Dnipro 1-0 Tottenham

By John Edwards

Friday, February 21, 2014    

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It may have seemed incongruous staging a football match in a country on the verge of civil war, but that didn’t stop Yevhen Konoplyanka turning on the skills that have made him a target for at least three Barclays Premier League clubs.

Kiev may be a good 220 miles away but let no-one suggest the people of Dnipropetrovsk have been unaffected by the tragic events in their capital city.

Both teams wore black armbands as they emerged before a crowd that was barely half- capacity after thousands stayed away in protest at the game going ahead.

As the players stood for a minute’s silence those who saw fit to turn up broke into an impromptu rendition of the national anthem out of respect for the lives lost in Kiev.

It was a surreal backdrop for a game of football but Konoplyanka seemed on a mission to put smiles back on faces and succeeded with a dazzling display of wing-play that was rounded off by a decisive 80th-minute penalty.

The Ukraine winger had already demonstrated why Liverpool, Tottenham and Arsenal are set to battle for his signature in the summer when he nervelessly drilled a spot-kick in off a post after Jan Vertonghen’s clumsy tackle on Matheus in full flight.

It was a night when former Spurs manager Juande Ramos enjoyed a measure of revenge for his sacking in 2008. But it could have been so different had out-of-form Roberto Soldado taken a tap-in chance around the hour mark.

Disappointed Tottenham boss Tim Sherwood said: ‘I am sure Robbie would agree he would stick that away 99 times out of 100.

'I haven't seen it again but I'm not sure he will be too complimentary about the pitch.

'I am not using it as an excuse, not for the chance, as both teams played on it but I am sure that it must have played some part in Robbie missing that one.

'The pitch was a disgrace, it is no excuse as both teams had to play on it but it is possibly the worst pitch I have experienced in a long time.'

While slick passing moves were almost impossible on the poor surface, there was no shortage of incident with keeper Brad Friedel seizing the chance to show he remains a sprightly athlete at 42.

After dashing out of his area to hack clear in the 16th minute, he regained his ground just as swiftly to claim a shot from Ruslan Rotan, who had controlled the clearance and let fly immediately.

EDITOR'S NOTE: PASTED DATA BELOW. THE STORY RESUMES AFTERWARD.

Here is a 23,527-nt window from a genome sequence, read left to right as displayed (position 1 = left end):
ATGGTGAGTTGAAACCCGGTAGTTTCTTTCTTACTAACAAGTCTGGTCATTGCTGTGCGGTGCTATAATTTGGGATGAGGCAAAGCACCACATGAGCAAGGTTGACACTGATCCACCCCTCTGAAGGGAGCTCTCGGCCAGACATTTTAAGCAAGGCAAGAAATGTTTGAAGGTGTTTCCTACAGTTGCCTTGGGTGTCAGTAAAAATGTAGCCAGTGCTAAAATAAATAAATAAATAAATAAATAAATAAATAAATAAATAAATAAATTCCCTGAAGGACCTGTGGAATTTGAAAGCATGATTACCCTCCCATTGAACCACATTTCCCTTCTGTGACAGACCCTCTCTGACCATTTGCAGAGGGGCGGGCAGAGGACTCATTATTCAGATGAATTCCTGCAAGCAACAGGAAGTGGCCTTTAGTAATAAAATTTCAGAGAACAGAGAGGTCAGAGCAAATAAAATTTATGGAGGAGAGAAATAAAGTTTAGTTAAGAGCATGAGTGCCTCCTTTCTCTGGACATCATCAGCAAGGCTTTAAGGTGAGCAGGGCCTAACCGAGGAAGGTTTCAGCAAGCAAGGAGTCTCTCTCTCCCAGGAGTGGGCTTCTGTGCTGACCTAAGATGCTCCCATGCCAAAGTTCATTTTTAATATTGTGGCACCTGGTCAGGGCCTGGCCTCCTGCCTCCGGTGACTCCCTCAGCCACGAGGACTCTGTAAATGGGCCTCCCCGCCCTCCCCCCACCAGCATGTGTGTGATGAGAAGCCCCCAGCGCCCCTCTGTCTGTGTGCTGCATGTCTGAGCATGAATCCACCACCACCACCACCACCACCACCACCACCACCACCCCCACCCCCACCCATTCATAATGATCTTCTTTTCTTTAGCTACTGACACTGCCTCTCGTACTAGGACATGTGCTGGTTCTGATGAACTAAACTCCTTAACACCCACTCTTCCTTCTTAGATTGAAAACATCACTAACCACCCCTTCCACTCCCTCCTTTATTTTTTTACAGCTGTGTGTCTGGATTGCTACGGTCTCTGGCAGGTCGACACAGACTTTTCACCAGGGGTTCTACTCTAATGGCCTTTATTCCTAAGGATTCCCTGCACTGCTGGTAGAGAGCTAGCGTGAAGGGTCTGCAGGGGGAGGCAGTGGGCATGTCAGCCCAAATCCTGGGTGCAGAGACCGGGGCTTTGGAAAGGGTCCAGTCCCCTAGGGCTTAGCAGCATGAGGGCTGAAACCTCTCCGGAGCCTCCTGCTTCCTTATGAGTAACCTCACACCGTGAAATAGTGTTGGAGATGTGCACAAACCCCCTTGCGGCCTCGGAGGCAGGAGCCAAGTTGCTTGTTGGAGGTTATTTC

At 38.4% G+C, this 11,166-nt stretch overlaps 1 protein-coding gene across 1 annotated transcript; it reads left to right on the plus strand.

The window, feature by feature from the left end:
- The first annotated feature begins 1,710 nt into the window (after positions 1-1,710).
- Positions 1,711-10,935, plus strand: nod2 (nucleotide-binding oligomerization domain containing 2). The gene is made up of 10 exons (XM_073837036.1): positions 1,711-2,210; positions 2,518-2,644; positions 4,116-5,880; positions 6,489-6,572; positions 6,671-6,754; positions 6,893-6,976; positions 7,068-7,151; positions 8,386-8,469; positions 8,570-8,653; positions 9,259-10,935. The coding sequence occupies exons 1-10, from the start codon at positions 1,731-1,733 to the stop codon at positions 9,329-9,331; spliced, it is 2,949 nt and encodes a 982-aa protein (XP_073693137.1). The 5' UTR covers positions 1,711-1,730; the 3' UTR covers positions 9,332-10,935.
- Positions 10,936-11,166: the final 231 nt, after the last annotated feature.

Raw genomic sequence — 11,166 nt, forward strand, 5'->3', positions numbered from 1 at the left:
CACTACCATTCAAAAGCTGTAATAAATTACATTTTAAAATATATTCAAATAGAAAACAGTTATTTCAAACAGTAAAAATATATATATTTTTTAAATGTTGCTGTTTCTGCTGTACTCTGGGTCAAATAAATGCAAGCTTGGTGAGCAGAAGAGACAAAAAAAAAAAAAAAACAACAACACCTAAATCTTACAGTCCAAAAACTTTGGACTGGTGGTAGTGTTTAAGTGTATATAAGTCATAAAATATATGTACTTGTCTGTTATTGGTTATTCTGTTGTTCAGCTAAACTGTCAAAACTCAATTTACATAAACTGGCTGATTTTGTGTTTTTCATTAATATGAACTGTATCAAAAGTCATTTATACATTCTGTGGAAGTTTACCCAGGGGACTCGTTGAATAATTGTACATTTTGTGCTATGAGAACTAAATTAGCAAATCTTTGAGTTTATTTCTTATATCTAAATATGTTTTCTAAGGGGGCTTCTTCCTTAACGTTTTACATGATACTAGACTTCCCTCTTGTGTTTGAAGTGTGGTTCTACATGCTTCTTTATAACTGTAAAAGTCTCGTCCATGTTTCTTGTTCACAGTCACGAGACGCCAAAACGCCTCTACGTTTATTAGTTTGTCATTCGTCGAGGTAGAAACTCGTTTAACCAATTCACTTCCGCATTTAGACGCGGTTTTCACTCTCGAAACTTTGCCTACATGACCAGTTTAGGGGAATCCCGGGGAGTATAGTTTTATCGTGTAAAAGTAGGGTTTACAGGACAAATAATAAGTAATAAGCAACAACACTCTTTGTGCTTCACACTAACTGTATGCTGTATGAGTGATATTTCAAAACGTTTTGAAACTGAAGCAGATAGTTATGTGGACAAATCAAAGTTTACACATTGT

Friedel had his wits about him again in the 25th minute after Matheus was wrongly judged to be onside as he latched on to a long through-ball and raced clear.

As the striker bore down on goal and sized up his options, Friedel stood his ground to block the resulting shot. Not that Spurs were being forced on to the back foot.

With Danny Rose tearing down the left at every opportunity and Andros Townsend stretching Dnipro’s defence on the right, they posed a real attacking threat.

Soldado mistimed a header from Chadli’s 13th-minute cross and then Chadli miscued from Rose’s delivery soon after. But luck was against Spurs when Paulinho was sent tumbling by Ivan Strinic, just as he seemed sure to score.

It looked a penalty and red card for Strinic but, to Tottenham’s dismay, Spanish referee Antonio Lahoz awarded a free-kick on the edge of the area and reprieved the Dnipro defender with a booking.

If they felt hard done to, they had cause to thank Lahoz in the 55th minute. Tottenham’s defence failed to deal with a Rotan free-kick and Friedel challenged Roman Zozulya, who tumbled to the ground.

However, instead of a penalty and red card, Lahoz spotted it was a dive by Zozulya and showed him a yellow card.

Soldado’s miss came seconds later. Paulinho pulled the ball back from the byline and the Spanish striker needed only to guide it over the line from less than six yards.

He guided it over the bar instead and the poor pitch wasn’t really a good enough excuse.

It proved costly, as Matheus sprinted clear and was tripped for the foul that allowed Konoplyanka to step forward and give his side the edge ahead of the return leg next Thursday.

—Daily Mail



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